Rebecca Roanhorse on Which Aspects of Diné Culture Are Featured in Trail of Lightning

When the cover for Rebecca Roanhorse’s debut novel Trail of Lightning was first revealed, the Nebula Award-winning author emphasized how she hadn’t wanted Dinétah monster hunter Maggie Hoskie to be depicted in “the typical trappings non-Natives associate with Native Americans” such as feathers or braids. Yet she still wanted Maggie to be recognizably Navajo, which is why she wears traditional Navajo women’s moccasins alongside her leather jacket and knife.

A similar discussion came out of Roanhorse’s recent Reddit AMA (Ask Me Anything) on r/fantasy, in which the author of the award-winning short story “Welcome to Your Authentic Indian Experience™” explained which aspects of Diné culture she incorporated as Easter eggs, and which were off-limits. It makes for fascinating insights into an already engaging novel that kicks off a new rural fantasy series.

Redditor TerribleReturn asked:

I still haven’t read Trail of Lightning yet, but reading the interviews you’ve done in the lead up to its release has made me curious about your process for deciding which parts of Diné culture to include, which to make up, and which that were completely off-limits for the page. I’m sure that having Diné friends, family, and elders within reach throughout your writing of the book helped a lot, but was there ever a point where you felt in over your head, and if so, how did you ultimately deal with that? And do you think there were any aspects of your own Black/Pueblo heritage that bled into the worldbuilding or characters as well?

Roanhorse responded:

My goal with the book re: Diné culture, was accuracy and respect. The Navajo Nation is like my second home. I lived there fulltime for a few years, but over the last decade have traveled back regularly for weekends, family celebrations, etc. I love the place and the people and I wanted to share some of that love and hopefully give Navajo readers a chance to see themselves accurately portrayed and centered in Fantasy. There are so many Easter eggs in the book if you’re from the Window Rock/Gallup area, and I put those in for Navajo readers to enjoy and laugh at. Something off limits was ceremony. I didn’t include anything that one might experience in ceremony directly. And yes, I’m a fiction writer, a fantasy writer at that, so I made a lot of stuff up! Clan powers, for example. Completely a fiction. I also chose to focus on traditional stories (mythology) that is out there already in comic books and other SFF, mostly but not all by Navajo creators like Dale Ray DeForest—a favorite comic book artist of mine. I didn’t want to be the only one working with Navajo stories. And I’m sure my own heritage impacts everything I write. Remember, the only non-Navajo characters in the book are a Black family, the Goodacres, who will continue to play a big role in future books. And in Book 3, we come to The Burque, where you will undoubtedly see some Pueblo influence.

Later in the thread, Redditor booklover912 delved into specific moments tying the rural fantasy of Trail of Lightning to present day:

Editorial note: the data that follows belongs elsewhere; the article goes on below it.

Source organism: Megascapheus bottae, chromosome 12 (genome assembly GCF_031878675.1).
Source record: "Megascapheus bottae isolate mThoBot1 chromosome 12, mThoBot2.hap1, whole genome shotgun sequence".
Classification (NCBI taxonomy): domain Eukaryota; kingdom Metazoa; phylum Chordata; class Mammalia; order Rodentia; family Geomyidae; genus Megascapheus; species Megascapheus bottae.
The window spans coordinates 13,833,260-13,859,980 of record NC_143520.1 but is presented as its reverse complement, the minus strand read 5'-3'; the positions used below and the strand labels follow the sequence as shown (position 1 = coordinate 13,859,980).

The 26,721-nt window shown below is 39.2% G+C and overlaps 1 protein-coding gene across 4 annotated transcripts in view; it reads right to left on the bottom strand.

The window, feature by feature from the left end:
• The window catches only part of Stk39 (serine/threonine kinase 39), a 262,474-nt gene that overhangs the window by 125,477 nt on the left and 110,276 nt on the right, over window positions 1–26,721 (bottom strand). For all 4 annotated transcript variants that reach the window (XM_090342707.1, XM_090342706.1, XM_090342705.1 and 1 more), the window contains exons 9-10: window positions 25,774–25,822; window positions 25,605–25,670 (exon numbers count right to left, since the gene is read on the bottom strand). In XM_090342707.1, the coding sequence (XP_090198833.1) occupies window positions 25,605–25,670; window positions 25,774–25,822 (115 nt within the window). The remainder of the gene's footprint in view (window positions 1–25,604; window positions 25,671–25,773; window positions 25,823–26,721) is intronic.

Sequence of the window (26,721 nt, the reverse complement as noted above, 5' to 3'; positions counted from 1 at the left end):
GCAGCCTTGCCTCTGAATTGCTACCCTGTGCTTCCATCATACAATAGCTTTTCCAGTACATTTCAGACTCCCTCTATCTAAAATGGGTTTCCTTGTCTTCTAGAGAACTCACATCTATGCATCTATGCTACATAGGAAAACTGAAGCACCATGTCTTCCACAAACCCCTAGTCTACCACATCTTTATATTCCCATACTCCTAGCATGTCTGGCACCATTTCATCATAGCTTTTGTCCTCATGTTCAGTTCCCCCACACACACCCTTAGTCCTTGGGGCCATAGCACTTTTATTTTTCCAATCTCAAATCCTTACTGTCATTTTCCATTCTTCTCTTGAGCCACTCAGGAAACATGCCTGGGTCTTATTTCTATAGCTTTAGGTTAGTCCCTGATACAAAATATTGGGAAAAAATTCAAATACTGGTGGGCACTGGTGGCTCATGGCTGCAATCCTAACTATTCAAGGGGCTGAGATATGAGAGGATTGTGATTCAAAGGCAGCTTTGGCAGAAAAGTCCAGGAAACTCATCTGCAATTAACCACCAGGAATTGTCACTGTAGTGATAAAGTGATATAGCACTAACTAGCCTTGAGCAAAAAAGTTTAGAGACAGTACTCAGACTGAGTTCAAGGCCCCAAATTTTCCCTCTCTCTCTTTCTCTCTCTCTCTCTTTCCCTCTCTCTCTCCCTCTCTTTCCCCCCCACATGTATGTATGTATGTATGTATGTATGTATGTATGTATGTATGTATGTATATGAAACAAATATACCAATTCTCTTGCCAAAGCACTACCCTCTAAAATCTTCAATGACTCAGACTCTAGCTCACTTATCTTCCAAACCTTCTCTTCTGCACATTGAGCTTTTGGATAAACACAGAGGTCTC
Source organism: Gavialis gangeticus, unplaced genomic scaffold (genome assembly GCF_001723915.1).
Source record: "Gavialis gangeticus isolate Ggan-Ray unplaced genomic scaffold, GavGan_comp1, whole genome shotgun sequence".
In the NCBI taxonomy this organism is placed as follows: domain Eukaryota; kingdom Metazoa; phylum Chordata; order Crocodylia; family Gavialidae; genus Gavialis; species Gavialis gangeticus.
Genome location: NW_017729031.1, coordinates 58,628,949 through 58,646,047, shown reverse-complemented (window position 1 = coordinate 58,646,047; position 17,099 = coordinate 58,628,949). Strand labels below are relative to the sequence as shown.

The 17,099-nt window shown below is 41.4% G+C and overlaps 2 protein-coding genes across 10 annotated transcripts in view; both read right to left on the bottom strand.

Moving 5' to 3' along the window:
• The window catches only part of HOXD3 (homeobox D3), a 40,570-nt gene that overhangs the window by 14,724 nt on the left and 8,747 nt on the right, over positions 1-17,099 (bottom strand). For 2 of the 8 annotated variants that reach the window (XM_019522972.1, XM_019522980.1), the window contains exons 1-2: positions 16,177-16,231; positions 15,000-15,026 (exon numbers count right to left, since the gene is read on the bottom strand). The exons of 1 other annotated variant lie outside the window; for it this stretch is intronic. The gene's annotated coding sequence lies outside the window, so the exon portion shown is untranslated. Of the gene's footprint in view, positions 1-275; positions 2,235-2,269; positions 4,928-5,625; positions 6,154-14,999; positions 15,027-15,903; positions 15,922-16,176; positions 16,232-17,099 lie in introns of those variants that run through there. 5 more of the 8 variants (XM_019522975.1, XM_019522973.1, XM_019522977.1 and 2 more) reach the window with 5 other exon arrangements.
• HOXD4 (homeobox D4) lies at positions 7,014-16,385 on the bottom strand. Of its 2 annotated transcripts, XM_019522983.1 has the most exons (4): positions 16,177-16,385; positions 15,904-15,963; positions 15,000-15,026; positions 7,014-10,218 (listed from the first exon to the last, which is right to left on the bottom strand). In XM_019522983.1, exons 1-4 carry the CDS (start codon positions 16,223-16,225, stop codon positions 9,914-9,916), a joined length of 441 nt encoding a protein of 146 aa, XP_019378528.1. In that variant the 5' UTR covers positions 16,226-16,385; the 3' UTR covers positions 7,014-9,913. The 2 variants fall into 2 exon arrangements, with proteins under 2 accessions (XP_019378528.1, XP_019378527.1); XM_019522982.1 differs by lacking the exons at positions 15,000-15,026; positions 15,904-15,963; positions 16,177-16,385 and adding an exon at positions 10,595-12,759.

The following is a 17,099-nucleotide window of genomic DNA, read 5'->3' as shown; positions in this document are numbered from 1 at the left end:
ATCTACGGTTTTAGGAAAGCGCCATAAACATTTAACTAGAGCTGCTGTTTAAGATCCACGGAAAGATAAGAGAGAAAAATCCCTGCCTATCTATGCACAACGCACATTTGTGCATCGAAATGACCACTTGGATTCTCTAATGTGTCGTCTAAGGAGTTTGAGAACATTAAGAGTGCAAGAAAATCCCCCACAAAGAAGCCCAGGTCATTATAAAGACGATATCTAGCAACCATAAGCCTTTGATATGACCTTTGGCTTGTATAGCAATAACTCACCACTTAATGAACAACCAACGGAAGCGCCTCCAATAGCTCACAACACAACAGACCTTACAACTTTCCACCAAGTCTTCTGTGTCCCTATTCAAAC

Even-though your novel is a urban/rural fantasy you’ve included heavy themes that are very prominent and real to Native American Women and Native Americans in general. Was their ever a moment during the writing process that you considered backing away from such topics (police brutality, abuse, kidnap/ missing person, ect) and if so what gave you the courage to take such a strong stance?

You said in an interview that you didn’t see the society in which you built as a dystonia/ dark world but instead a renaissance: How did you find the balance between creating a Navajo society full of strength while also creating an apocalyptic world?

Roanhorse matched their thoughtful questions with equally insightful answers:

I am so pleased that you noticed the contemporary issues I wove into the story, the biggest one for me being mental health, abuse and trauma, issues very prominent and important in the Native community, particularly for Native women. I think sometimes SFF allows the writer to talk about these things in a way that maybe wouldn’t work, or at least works differently, in literary fiction or non-fiction. It may seem frivolous for my characters to derive their superpowers from trauma, but, as Reddit user theheroellipsis astutely comments upthread, I’m saying something about being a survivor that doesn’t (hopefully) just become backstory or the typical “hero with a troubled past”. I want my characters to wrestle with their pasts, and not always win. I’m more afraid of writing milquetoast than I am of writing heavy themes. But also, I want to balance the heavy with fun. I think you can read TRAIL as just a fun adventure story, or you can see the deeper layers. It’s up to the reader.

re: balance. I just looked around me. That is the Native experience. I’m going to obnoxiously quote myself (forgive me—it’s 12:41 am here and I need to go to bed) but I wrote about this in an essay for Uncanny Magazine:

“To be a Native of North America is to exist in a space where the past and the future mix in a delicate swirl of the here-and-now. We stand with one foot always in the darkness that ended our world, and the other in a hope for our future as Indigenous people. It is from this apocalyptic in-between that the Indigenous voices in speculative fiction speak.”

Check out the rest of Roanhorse’s AMA for her unofficial Trail of Lightning soundtrack, Star Wars love, and her recommendation for the best greasy green chile cheeseburger in New Mexico. And next week you’ll be able to listen to LeVar Burton read “Welcome to Your Authentic Indian Experience™” on his podcast LeVar Burton Reads!

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